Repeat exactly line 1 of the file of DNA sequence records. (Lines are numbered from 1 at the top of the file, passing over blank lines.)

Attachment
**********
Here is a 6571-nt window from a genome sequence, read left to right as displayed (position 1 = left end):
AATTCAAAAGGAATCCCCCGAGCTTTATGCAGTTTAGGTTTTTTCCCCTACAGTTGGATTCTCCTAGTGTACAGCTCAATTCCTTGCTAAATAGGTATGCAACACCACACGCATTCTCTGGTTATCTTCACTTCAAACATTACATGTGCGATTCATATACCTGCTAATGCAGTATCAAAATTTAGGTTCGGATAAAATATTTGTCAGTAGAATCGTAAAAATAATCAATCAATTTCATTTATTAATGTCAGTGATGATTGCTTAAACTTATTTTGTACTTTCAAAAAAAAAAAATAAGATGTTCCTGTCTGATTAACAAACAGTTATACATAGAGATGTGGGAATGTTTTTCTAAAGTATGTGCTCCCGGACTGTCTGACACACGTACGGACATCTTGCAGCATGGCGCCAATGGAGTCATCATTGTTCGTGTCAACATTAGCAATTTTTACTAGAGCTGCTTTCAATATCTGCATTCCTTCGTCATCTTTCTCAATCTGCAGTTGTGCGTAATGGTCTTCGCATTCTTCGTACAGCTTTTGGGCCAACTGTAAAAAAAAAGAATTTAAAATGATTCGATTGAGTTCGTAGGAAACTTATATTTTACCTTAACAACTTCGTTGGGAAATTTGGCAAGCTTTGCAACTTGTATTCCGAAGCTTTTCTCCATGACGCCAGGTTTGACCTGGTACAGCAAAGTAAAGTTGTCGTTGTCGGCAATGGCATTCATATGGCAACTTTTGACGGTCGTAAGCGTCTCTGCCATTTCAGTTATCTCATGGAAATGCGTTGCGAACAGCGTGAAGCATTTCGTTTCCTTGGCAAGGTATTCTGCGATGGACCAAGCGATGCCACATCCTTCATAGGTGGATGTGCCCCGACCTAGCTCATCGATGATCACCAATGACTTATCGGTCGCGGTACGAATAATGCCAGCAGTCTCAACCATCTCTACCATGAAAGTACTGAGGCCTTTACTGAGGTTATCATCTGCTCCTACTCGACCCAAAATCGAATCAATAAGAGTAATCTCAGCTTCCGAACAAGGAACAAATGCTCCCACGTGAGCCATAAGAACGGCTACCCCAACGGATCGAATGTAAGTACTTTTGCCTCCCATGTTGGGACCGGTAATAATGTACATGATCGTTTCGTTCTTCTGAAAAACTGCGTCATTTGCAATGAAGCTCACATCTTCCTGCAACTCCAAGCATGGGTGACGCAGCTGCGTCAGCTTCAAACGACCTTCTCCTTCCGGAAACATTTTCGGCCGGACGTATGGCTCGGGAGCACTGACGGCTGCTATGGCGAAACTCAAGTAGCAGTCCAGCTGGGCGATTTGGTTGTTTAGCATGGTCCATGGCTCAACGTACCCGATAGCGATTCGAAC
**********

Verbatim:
Here is a 6571-nt window from a genome sequence, read left to right as displayed (position 1 = left end):